Norway’s first minister in charge of public sector IT co-ordination was in Ottawa and New Brunswick this week, meeting with officials to learn why Canadian e-government works.
When it comes to e-government, Canada ranks at the top of the list. For four years in a row, Canada has come out
ahead of 22 other countries in an annual Accenture study on worldwide e-government implementation.
Norway, which ranked in the low- to mid-teens on last year’s survey, is looking to move up, says Morten Andreas Meyer, minister of modernization, a newly formed ministry in Norway.
Meyer also met with representatives in Great Britain and Denmark recently. He took some time out of his busy schedule that included meeting with Canada’s Treasury Board minister to field a few questions from ITBusiness.ca. He told us what he has learned and how he will apply those lessons back home — which he says is similar to Canada’s climate and landscape.
ITBusiness.ca: In your visit to Canada this week what did you discuss in particular with the various ministers and departments that you met with?
Morten Andreas Meyer: We discussed co-operation between the different levels (of government) such as how to get common standards in the public sector and how to build common architecture that gives the opportunity to exchange information between departments at different levels. We are discussing questions leading to privacy and security. We have discussed how to get all the departments in this project involved for giving better IT service to the citizens.
ITB: What level of government are you looking at in particular?
MAM: All levels. We’re launching a project in Norway, which is called My Own Page, a service office where you can find digital services from all levels from the national government and from the central government from the regional level and also from the municipalities.
ITB: Do you currently have online services in place and if not, why have you waited so long? Are you looking to take the best practices from what other countries have done?
MAM: We have a lot of services already introduced to the citizens and the businesses. Each department has their own Web site. Now we’re centralizing it and making the access to the services easier for the customers for the businesses.
ITB: What are some examples of services that you currently offer?
MAM: File tax returns, apply for kindergarten, book consultations with doctors and apply for a new passport.
ITB: What are some of the services that you would like to add that you don’t yet offer?
MAM: We want to have all the services that need a form to be electronic for customers and businesses. Also for payment and reporting things to the public sector. Each department is working with a plan for new electronic services and will implement it for the next four and five years.
ITB: What are some examples of services that require a form?
MAM: If you want to renew your driver’s licence, get some social support and have housekeeping from the municipality. It’s an easier way to have a dialogue between the citizens and the public sector.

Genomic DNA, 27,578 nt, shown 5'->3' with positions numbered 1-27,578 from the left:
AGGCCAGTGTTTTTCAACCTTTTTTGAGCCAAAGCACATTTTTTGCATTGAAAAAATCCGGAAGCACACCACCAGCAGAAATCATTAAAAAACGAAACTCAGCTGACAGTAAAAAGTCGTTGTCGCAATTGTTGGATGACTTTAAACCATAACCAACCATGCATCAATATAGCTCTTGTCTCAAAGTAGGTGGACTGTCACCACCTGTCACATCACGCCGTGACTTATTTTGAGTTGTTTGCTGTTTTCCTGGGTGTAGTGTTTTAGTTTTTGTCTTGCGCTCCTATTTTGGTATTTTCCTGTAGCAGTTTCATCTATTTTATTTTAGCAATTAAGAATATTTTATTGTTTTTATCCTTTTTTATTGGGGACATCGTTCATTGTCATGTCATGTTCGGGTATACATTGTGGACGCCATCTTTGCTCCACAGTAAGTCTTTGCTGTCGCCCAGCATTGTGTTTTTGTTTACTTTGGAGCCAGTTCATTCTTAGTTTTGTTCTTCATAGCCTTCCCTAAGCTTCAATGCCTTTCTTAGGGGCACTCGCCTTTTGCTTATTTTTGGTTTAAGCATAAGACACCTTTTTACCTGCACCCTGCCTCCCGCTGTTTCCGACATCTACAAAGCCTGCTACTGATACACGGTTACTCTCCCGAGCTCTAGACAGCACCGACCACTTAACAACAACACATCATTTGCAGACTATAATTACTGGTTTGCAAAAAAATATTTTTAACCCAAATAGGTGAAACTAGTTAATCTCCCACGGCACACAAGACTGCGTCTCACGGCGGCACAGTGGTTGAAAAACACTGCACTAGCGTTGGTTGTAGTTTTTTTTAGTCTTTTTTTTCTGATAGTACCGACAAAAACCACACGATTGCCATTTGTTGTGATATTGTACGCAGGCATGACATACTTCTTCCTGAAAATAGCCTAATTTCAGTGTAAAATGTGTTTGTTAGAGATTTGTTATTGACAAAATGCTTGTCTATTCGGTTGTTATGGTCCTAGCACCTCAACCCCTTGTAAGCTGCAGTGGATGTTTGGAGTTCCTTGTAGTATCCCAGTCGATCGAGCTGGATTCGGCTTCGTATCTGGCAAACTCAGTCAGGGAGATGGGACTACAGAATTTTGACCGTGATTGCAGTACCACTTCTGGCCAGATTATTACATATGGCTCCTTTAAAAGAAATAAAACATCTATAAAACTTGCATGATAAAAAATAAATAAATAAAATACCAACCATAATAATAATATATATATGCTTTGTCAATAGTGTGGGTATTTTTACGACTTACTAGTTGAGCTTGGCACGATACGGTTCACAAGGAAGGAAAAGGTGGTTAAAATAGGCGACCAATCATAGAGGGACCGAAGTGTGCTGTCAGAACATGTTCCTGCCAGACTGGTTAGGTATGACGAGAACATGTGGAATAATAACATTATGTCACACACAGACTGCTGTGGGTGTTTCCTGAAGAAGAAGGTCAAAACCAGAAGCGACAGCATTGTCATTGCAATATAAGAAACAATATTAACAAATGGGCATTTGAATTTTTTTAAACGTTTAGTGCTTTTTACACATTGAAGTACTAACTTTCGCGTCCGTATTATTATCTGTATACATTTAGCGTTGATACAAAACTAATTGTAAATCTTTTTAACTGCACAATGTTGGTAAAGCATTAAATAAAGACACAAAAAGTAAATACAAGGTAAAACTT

ITB: How much has the government allocated your ministry for this project?
MAM: For electronic services and broadband right now, about 100 million Norwegian kroner. That’s 20 million Canadian dollars. That’s a lot of money in the departments and different sectors we can coordinate from my ministry to my IT project. Each department has the ability to develop new electronic services.
ITB: When do you expect to start implementing these additional services?
MAM: The personalized Web site will be introduced at the end of 2005. We’re starting with version one in May or June much like the Government online where you can find all the digital services in one place. The electronic signature will be distributed from suppliers in the next six to eight months.
ITB: How Internet-savvy is the Norwegian public?
MAM: The Internet penetration in Norway is very high. The amount of people using the Internet daily (in Norway) is among the highest in the world. We have a very good Internet banking system. We are early adopters of technology in Norway. We have a really good starting point.
ITB: Could you give me a rough percentage of how many Norwegians use the Internet on a daily basis?
MAM: Eighty-two per cent of the population is using Internet at least weekly and approximately 60 per cent is using it daily. The geography is quite like Canada as it’s quite rural. It’s a big country with few people in it, making broadband difficult to build, but it’s very important.
ITB: What will you do with this information upon your return to Norway at the end of this week?
MAM: We will sort out our impressions and experiences from this visit. We wanted to have a dialogue with Canadian colleagues because you are dealing with a lot of the same obstacles as Norway so we can learn from each other. I tell my Canadian colleagues that I hate being No. 2. I’m going back to Norway to be No. 1 in the next Accenture report.